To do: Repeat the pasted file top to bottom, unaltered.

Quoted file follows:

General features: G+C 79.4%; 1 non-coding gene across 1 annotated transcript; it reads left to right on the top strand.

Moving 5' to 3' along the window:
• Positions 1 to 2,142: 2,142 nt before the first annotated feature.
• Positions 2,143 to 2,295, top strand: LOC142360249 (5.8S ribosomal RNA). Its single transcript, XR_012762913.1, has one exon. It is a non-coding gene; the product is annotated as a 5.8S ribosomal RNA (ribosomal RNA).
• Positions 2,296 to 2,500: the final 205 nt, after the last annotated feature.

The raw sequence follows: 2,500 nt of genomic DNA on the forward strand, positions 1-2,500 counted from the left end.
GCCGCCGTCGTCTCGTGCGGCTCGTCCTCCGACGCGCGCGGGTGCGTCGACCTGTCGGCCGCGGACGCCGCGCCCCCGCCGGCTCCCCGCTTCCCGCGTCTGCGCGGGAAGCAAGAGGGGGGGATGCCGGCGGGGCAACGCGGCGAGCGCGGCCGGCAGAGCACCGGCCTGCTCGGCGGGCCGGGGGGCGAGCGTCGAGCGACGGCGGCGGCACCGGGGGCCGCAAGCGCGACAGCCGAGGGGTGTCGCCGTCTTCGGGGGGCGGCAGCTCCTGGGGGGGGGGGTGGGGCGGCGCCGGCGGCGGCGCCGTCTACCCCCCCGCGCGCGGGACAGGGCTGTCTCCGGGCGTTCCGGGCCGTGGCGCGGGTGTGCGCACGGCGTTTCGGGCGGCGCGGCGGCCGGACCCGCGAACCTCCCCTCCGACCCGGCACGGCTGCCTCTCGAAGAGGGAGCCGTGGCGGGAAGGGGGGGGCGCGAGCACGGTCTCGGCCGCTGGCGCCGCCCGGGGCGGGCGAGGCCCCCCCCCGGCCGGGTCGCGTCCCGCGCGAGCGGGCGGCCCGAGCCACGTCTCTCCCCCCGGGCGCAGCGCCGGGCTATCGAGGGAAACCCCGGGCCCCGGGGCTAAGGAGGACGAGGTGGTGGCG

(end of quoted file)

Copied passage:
General features: G+C 79.4%; 1 non-coding gene across 1 annotated transcript; it reads left to right on the top strand.

Moving 5' to 3' along the window:
• Positions 1 to 2,142: 2,142 nt before the first annotated feature.
• Positions 2,143 to 2,295, top strand: LOC142360249 (5.8S ribosomal RNA). Its single transcript, XR_012762913.1, has one exon. It is a non-coding gene; the product is annotated as a 5.8S ribosomal RNA (ribosomal RNA).
• Positions 2,296 to 2,500: the final 205 nt, after the last annotated feature.

The raw sequence follows: 2,500 nt of genomic DNA on the forward strand, positions 1-2,500 counted from the left end.
GCCGCCGTCGTCTCGTGCGGCTCGTCCTCCGACGCGCGCGGGTGCGTCGACCTGTCGGCCGCGGACGCCGCGCCCCCGCCGGCTCCCCGCTTCCCGCGTCTGCGCGGGAAGCAAGAGGGGGGGATGCCGGCGGGGCAACGCGGCGAGCGCGGCCGGCAGAGCACCGGCCTGCTCGGCGGGCCGGGGGGCGAGCGTCGAGCGACGGCGGCGGCACCGGGGGCCGCAAGCGCGACAGCCGAGGGGTGTCGCCGTCTTCGGGGGGCGGCAGCTCCTGGGGGGGGGGGTGGGGCGGCGCCGGCGGCGGCGCCGTCTACCCCCCCGCGCGCGGGACAGGGCTGTCTCCGGGCGTTCCGGGCCGTGGCGCGGGTGTGCGCACGGCGTTTCGGGCGGCGCGGCGGCCGGACCCGCGAACCTCCCCTCCGACCCGGCACGGCTGCCTCTCGAAGAGGGAGCCGTGGCGGGAAGGGGGGGGCGCGAGCACGGTCTCGGCCGCTGGCGCCGCCCGGGGCGGGCGAGGCCCCCCCCCGGCCGGGTCGCGTCCCGCGCGAGCGGGCGGCCCGAGCCACGTCTCTCCCCCCGGGCGCAGCGCCGGGCTATCGAGGGAAACCCCGGGCCCCGGGGCTAAGGAGGACGAGGTGGTGGCG